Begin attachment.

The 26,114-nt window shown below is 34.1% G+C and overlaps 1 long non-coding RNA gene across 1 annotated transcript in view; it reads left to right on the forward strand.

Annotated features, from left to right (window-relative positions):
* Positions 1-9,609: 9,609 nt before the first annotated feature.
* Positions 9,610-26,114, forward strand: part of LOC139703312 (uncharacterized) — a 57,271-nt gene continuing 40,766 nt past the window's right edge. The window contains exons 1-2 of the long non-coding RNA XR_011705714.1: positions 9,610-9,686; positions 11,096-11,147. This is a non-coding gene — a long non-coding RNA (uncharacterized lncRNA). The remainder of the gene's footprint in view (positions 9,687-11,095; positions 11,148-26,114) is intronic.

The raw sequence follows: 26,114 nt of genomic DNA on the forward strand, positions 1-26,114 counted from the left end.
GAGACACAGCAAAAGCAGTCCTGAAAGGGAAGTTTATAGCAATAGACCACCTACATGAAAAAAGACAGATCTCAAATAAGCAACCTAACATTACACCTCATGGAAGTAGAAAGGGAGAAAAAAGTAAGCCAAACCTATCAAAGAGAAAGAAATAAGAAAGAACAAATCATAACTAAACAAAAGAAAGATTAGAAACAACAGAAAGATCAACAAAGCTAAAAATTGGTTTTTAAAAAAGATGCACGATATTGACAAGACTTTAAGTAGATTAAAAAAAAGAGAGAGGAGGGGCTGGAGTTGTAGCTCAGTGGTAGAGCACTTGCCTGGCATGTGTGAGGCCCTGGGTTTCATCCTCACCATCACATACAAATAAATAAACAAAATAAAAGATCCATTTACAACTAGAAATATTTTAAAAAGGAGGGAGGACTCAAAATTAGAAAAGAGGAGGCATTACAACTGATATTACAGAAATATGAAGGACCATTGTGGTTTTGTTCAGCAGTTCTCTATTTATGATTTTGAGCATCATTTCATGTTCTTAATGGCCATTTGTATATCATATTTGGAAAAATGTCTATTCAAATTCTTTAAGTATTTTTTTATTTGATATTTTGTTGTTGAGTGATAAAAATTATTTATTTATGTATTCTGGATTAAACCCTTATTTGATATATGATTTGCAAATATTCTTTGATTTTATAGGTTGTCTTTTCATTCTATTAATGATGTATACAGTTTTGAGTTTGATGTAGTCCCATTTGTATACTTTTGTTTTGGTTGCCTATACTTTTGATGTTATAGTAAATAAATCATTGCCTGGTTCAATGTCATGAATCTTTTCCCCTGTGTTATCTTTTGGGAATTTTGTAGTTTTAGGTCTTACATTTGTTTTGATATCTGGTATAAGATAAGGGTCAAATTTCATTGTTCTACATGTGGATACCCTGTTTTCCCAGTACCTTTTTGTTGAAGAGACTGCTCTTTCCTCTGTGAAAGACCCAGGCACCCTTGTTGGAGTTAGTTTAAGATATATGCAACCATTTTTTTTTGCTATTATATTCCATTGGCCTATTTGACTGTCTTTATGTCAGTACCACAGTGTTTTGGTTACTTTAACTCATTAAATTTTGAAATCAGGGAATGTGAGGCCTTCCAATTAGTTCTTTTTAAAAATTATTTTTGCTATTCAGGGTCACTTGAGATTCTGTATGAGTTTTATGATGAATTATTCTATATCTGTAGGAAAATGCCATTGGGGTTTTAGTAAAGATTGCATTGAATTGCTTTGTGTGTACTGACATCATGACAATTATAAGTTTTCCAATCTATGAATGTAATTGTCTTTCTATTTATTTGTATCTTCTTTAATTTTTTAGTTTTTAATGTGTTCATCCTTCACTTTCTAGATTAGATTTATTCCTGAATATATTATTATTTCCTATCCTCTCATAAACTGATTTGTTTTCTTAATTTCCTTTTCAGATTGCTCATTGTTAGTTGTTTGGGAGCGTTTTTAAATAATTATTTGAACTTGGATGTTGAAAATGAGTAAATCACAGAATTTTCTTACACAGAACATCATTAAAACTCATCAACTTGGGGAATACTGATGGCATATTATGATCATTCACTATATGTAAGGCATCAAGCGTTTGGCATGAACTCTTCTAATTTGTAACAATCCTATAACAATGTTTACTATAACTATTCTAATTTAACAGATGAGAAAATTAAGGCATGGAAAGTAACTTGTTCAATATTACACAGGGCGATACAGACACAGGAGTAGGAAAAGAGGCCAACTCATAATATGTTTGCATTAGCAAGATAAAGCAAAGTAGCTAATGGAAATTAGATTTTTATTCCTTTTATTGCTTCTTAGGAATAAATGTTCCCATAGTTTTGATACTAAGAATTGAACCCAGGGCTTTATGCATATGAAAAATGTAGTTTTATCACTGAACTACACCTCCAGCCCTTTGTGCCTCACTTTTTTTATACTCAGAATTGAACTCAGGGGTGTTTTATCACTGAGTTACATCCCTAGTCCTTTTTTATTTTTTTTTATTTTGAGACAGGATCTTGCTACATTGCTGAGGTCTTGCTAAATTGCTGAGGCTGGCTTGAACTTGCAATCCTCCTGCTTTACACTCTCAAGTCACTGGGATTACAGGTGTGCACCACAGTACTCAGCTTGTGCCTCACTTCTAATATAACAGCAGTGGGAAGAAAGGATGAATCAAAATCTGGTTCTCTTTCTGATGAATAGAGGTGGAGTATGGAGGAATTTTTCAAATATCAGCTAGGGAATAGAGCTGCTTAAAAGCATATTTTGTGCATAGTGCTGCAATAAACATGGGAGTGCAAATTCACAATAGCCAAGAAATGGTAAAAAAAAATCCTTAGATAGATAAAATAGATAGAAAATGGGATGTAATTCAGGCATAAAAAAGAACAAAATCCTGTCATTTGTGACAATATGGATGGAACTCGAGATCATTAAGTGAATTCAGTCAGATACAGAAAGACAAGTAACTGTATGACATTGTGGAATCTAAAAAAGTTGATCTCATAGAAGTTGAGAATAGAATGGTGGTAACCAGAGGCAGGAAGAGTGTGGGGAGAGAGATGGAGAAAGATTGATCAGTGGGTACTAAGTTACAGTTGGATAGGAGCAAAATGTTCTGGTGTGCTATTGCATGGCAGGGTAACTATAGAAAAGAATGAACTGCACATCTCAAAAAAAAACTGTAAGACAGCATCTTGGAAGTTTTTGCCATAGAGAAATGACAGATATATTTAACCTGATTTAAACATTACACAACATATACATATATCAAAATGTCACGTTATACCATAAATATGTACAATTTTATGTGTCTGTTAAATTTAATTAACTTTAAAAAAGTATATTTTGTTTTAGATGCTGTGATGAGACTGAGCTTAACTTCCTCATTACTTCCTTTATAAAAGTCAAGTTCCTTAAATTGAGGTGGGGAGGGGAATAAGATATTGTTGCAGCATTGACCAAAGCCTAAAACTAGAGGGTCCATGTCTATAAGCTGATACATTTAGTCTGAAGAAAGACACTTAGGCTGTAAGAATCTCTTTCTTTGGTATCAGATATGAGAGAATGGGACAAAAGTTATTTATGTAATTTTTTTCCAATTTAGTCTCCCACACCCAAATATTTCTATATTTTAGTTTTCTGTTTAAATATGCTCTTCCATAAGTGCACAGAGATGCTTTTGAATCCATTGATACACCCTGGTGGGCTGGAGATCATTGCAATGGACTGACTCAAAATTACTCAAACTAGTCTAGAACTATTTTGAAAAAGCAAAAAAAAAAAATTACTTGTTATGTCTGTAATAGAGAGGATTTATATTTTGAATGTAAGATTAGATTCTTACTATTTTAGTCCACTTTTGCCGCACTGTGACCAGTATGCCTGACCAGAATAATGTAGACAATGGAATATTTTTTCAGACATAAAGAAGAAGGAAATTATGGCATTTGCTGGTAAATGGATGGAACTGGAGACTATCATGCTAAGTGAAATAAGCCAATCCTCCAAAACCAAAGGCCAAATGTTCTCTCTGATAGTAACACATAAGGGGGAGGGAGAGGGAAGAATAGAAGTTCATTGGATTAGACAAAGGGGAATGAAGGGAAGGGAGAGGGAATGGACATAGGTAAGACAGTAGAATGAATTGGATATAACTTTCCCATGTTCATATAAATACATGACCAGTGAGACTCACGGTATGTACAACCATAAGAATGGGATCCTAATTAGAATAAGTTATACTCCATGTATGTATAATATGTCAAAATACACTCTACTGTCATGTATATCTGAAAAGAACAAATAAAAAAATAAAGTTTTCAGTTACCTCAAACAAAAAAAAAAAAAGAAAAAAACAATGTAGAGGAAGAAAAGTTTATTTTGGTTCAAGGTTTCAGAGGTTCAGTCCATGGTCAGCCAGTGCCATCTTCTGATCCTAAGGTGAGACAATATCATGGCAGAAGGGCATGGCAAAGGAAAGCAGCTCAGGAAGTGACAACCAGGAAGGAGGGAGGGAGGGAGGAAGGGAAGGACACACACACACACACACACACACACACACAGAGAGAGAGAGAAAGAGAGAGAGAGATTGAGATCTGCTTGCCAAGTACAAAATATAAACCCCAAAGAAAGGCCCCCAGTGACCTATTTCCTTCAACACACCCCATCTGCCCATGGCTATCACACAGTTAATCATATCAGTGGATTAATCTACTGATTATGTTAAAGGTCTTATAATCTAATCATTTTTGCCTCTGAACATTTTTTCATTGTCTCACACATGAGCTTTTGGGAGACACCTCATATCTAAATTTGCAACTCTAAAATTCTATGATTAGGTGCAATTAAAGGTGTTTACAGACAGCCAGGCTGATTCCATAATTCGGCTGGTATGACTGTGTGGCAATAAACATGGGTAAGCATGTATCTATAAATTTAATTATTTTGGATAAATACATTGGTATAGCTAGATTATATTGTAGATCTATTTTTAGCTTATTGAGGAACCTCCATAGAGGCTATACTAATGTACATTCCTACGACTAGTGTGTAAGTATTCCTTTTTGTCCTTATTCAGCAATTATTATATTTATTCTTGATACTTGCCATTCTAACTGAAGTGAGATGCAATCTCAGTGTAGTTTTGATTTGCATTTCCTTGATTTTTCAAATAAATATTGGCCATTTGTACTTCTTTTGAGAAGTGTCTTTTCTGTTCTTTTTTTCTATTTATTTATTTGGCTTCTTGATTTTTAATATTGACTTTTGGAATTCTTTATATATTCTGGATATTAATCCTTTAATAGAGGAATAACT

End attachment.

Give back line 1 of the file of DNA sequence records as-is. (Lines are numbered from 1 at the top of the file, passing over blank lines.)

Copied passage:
The 26,114-nt window shown below is 34.1% G+C and overlaps 1 long non-coding RNA gene across 1 annotated transcript in view; it reads left to right on the forward strand.